This paper describes risky drug and sexual behavior and mental health characteristics in a sample of 240 homeless or drug-recovering women and their most immediate source of social support. Women and their closest support sources both reported a great deal of recent non-injection drug use (56% and 52%, respectively) and lesser, though similar, amounts of recent injection drug use (12% and 14%, respectively). Over a third of both groups reported a history of STD and sexual activity with multiple partners. Fifty-one percent of the women and 31% of their companions had CES-D scores of 27 or greater, suggesting a high level of depressive disorders in both samples. Similarly, 76% of the women and 59% of their friends had psychological well-being scores below a standard clinical cutpoint. These data suggest that homeless and impoverished women are turning to individuals who are themselves at high risk for emotional distress and risky behaviors as their main source of support. Implications relating to the importance of integrating the dyad in interventions and introducing alternate sources of support are discussed. Nyamathi, A., Flaskerud, J., and Leake, B. Nursing Research, 46 (3), pp. 133-137, 1997.

Coping with AIDS: A Longitudinal Study

The three goals of this longitudinal, prospective study were: (1) to examine coping strategies of HIV positive and HIV negative IDUs; (2) to study the relationship of earlier social support to later coping in HIV positive men; and (3) to examine the effects of earlier coping strategies on later psychosocial functioning. The authors studied 287 HIV positive and negative men who were patients in an AIDS or a methadone maintenance clinic in an urban hospital. Subjects were given a structured questionnaire at two points in time by ethnically matched interviewers. HIV positive subjects scored higher that HIV negative subjects on measures of AIDS-related adaptive coping (social support) and AIDS-related maladaptive coping (aggression), but not on general coping. General coping was not specifically AIDS-related, but was correlated positively with adaptive coping and negatively with maladaptive coping. These results suggest that earlier general coping is related to the later avoidance of maladaptive coping, with specific implications for teaching preventive strategies. AIDS-related adaptive or maladaptive coping techniques may be used simultaneously, and coping behavior may change over time. Earlier social support is related positively to aspects of later coping in HIV positive men. Thus, social support should enhance later coping in HIV positive men and should be included in intervention programs. Brook, J.S., Brook, D.W., Win, P.T., Whiteman, M., Masci, J.R., de Catalogne, J., Roberto, J., Amundsen, F. Coping with AIDS: A Longitudinal Study. The American Journal on Addictions, 6 (1), pp. 11-20, 1997.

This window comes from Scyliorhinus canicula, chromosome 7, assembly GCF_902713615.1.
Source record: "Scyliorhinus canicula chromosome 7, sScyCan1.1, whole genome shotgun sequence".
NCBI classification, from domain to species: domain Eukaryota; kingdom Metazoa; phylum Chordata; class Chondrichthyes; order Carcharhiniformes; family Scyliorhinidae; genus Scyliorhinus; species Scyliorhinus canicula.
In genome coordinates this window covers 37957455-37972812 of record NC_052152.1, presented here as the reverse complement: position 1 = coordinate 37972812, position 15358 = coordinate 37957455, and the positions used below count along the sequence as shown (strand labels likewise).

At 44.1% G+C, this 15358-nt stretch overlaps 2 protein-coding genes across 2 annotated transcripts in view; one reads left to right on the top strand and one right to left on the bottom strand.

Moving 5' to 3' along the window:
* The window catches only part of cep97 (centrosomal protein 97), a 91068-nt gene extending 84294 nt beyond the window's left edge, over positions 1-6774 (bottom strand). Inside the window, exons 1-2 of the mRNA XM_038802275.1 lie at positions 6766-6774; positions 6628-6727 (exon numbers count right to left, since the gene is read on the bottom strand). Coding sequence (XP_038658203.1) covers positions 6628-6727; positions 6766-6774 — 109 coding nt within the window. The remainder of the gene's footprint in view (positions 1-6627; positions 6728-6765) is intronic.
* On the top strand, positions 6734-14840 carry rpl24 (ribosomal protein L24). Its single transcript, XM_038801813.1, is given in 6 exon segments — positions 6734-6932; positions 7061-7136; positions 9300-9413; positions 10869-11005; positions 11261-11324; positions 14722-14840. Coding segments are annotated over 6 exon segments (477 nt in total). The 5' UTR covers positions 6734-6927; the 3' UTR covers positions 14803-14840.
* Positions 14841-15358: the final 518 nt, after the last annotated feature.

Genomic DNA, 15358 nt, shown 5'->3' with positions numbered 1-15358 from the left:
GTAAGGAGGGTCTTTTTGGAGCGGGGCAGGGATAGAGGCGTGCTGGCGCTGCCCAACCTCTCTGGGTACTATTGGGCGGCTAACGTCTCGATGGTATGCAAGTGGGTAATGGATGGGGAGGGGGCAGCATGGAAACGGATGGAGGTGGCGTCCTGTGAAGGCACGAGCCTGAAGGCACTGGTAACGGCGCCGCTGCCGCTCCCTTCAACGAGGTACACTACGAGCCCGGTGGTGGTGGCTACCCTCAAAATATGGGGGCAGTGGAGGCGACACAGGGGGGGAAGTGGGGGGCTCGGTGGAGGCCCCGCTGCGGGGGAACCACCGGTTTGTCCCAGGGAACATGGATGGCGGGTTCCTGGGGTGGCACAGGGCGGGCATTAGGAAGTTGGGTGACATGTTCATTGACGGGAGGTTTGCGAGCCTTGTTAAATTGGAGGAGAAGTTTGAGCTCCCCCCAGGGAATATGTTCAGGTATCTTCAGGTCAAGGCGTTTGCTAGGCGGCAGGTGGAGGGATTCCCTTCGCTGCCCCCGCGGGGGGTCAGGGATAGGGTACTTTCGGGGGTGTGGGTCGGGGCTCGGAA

Relative Impact of Two AIDS Education Programs among High-Risk Women on Cognitive, Behavioral, and Psychosocial Variables

Changes in cognitive, psychological, and risky behavior latent variables after traditional or specialized AIDS education were assessed using structural equation modeling in a sample of impoverished at-risk African American women (N = 300). The traditional group watched an AIDS videotape and received a 1-hour basic AIDS education program. In addition to the videotape, the specialized group received a 2-hour program in which they received a demonstration of risk-reducing behaviors, discussion of problem-focused coping, and techniques to enhance self-esteem. Also, they received individualized responses to their concerns such as referrals to drug rehabilitation programs or shelters. Both groups reported significant improvement at two years in their self-esteem and social resources. They also reported less threat perception, avoidant coping, emotional disturbance, HIV risk behavior, and drug use behavior. Also, when compared with the traditional group at two years, women in the specialized group reported more social resources, more reduced emotional distress, less use of an avoidant coping style, and less drug use. The advantages of culturally sensitive HIV risk reduction programs and the importance of connecting women with social services available in their communities are discussed. Nyamathi, A.M. and Stein, J.A. AIDS Education and Prevention, 9, pp. 253-273, 1997.